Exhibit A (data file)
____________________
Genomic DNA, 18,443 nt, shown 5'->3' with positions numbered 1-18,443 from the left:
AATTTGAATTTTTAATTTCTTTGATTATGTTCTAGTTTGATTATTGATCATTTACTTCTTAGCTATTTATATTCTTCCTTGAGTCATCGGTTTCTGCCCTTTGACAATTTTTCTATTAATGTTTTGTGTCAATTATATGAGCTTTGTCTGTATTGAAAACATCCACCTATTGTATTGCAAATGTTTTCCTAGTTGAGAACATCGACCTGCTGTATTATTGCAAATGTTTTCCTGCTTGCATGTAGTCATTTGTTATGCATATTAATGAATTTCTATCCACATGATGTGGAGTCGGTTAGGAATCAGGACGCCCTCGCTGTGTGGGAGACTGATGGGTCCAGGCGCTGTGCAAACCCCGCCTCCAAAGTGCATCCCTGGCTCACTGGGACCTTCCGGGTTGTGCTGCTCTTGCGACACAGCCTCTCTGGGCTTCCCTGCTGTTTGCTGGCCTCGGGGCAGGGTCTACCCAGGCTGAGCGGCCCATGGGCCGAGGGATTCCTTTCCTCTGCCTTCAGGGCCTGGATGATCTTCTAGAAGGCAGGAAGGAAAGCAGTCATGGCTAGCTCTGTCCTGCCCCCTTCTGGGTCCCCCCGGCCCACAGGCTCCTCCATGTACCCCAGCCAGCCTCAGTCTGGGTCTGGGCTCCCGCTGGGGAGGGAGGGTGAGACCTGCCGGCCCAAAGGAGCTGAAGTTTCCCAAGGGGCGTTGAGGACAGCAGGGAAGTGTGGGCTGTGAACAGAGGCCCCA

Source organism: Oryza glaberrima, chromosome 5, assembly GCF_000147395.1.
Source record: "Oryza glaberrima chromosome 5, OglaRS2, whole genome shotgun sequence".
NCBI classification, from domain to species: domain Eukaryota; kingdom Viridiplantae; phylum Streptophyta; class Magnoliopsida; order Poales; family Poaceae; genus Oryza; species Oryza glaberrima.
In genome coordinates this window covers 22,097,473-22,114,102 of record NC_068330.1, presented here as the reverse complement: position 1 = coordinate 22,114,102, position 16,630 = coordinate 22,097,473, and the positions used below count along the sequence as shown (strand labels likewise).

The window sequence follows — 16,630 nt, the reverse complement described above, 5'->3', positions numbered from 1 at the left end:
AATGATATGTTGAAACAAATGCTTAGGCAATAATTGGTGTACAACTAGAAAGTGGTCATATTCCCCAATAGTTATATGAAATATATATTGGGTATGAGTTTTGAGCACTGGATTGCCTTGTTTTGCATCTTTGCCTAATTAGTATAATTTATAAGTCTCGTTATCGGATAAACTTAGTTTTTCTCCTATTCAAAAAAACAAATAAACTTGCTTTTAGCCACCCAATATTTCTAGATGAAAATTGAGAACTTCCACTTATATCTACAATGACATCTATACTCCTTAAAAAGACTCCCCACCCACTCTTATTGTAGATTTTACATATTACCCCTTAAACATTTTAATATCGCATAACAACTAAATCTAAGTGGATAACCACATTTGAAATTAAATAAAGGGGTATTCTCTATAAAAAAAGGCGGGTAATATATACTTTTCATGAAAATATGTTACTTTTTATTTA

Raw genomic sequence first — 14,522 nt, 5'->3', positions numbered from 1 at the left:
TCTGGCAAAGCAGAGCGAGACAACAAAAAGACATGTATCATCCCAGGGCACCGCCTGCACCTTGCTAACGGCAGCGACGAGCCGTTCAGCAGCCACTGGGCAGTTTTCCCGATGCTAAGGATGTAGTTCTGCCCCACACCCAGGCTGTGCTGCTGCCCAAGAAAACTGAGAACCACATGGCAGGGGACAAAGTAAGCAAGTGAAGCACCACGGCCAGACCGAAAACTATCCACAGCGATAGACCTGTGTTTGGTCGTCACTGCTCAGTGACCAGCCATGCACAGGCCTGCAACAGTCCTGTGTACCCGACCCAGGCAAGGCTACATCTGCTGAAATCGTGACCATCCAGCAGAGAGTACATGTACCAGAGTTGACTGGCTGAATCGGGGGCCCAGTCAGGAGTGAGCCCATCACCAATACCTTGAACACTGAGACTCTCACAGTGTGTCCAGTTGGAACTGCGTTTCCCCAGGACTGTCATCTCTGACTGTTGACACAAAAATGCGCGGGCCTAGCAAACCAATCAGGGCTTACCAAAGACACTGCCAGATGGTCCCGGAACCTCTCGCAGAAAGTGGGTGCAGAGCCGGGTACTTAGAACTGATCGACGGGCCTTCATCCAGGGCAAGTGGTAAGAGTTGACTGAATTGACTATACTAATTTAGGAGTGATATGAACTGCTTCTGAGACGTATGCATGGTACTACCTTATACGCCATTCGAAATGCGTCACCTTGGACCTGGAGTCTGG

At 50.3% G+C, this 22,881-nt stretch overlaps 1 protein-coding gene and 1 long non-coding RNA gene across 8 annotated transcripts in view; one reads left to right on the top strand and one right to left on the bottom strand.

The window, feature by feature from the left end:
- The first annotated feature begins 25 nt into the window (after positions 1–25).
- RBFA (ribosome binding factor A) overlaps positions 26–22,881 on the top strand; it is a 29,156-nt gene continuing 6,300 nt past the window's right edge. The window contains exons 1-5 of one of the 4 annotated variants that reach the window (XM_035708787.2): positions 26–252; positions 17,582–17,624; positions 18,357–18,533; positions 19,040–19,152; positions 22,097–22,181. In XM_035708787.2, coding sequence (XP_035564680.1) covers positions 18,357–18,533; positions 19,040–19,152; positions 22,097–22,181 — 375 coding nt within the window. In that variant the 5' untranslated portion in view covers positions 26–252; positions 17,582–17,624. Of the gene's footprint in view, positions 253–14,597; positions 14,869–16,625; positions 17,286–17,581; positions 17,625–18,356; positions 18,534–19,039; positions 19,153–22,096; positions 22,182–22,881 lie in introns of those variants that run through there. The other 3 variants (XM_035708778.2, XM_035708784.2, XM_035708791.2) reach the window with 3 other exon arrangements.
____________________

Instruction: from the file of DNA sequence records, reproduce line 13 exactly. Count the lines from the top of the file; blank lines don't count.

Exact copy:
- The first annotated feature begins 25 nt into the window (after positions 1–25).